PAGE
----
The earthquake in central Croatia was also felt in Slovakia
On Tuesday, December 29, 2020, at 12:19 p.m. Central European Winter Time (11:19:54 World Time) the area of Croatia was hit by an earthquake, which caused great material damage to buildings and infrastructure. In the meanwhile, one victim is reported but there is a realistic assumption that there will be a higher number of victims, especially in the area around the epicentre.
The epicentre of the earthquake was located near the town of Petrinja, about 50 km south-east of the capital Zagreb and about 10 km south-west of the city of Sisak. The earthquake magnitude, determined in the European-Mediterranean Seismological Centre CSEM-EMSC on the basis of data from seismic stations (including Slovak ones), has a value of Mw = 6.4, the depth of the earthquake (hypocentre) is 10 km below the Earth´s surface. The earthquake of December 29 was preceded in the same epicentral area by tremors on December 28 in the morning, of which the two strongest had magnitudes of 5.2 and 5.0. After the earthquake on December 29, there followed within a few hours at least 6 after-earthquake tremors with a magnitude of 3.1-4.5, which were also macro-seismically felt. Increased seismic activity is expected here in the following period as well.
The strongest tremor was also felt in Slovakia. The location of the epicentre and the site of observations from the Slovak territory are displayed on the website HERE, which we regularly update. As of 17:00 on December 29, 2020, almost 400 observations are registered, mainly from the territory of south-western Slovakia - from Bratislava to Trenčín, but also from Kútov in the west to Košice in the east. However, we want to strongly explain and point out that it was not an earthquake in Slovakia, but a felt earthquake with an epicentre located 400-500 km away from our territory.
Earthquakes are not a rare phenomenon in the territory of today´s Croatia. In terms of seismic activity, Croatia is a more active region than Slovakia. The strongest earthquake was recorded on April 6, 1667, in Dubrovnik, and its estimated magnitude was 7.2. This earthquake ruined the city and claimed more than 5,000 victims. The last strong earthquake near Zagreb, comparable to the current phenomenon, was 140 years ago, more precisely on November 9, 1880, whit an estimated magnitude of 6.3 and it caused serious damage to buildings. These strong earthquakes were probably observed in the territory of today´s Slovakia, too, but the Earth Science Institute SAS has no historical data about it. The other medium-strong earthquake near Zagreb was on March 22, 2020, with a magnitude of Mw = 5.4. But the earthquake of December 29, 2020, was 32 times stronger in terms of the difference in energy released than the earthquake of March 2020.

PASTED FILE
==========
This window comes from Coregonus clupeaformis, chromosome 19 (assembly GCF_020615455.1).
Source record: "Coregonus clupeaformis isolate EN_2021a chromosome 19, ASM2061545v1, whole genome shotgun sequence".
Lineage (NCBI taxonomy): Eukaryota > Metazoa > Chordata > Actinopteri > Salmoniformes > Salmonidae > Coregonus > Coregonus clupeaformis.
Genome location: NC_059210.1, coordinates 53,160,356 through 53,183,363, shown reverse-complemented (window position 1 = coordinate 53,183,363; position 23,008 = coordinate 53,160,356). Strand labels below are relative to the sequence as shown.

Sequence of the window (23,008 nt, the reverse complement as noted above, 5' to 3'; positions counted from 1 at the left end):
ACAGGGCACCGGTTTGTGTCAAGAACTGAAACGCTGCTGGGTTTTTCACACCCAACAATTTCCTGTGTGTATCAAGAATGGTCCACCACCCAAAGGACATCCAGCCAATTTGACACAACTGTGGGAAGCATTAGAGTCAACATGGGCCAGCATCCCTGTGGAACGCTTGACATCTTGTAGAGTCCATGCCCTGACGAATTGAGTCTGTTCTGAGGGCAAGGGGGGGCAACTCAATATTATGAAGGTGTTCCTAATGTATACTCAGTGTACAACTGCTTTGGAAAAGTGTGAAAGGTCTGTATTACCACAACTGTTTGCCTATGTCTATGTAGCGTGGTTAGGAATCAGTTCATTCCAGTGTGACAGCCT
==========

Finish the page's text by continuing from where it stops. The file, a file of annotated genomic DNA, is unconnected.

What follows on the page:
Current earthquakes in Croatia have also been recorded by seismic stations of the National Network of Seismic Stations (NSSS), operated by the Earth Science Institute SAS. The NSSS system for automatic detection and localisation of seismic phenomena determined, within a few minutes after the earthquake, the signals caused by Croatian earthquakes on seismic records, and calculated the first estimate of locations (epicentres and depths) and magnitude of earthquakes. These initial data are in a very good agreement with the later parameters determined by the European-Mediterranean Seismological Centre CSEM-EMSC.
Routinely, in addition to the fast first automatic processing, the seismic records are then manually analysed at the NSSS Data and Analysis Centre. The results of the analyses are regularly sent within the international data exchange to the data centres of the surrounding countries and to the international seismological centres, where the parameters of individual earthquakes are further specified on the basis of a large amount of information available in this way.
From a geological point of view, the epicentres of the earthquakes of December 28 and 29, 2020, are located in the wider Mid-Hungarian Shear Zone, which separates the northern Alpine-Carpathian-Pannonian crustal block (ALCAPA Block) from the southern European, more precisely the Dinaric Block Tisa - Dacia (TISZA - DACIA Block) in the deep crustal structures of Central Europe.
Earthquake focal mechanisms indicate the movement activity at lateral strike-slip faults, i.e. tectonic movement along the blocks with a left-lateral sense of movement (SINISTRAL STRIKE SLIP Focal Mechanism) at a hypocentral depth of the earthquake of about 10 km, which corresponds to the overall nature of movements in the Central Hungarian tectonic zone.
Text: Ján Madarás, Kristián Csicsay, Andrej Cipciar, Ústav vied o Zemi SAV, 29. 12. 2020, 18:00 hod.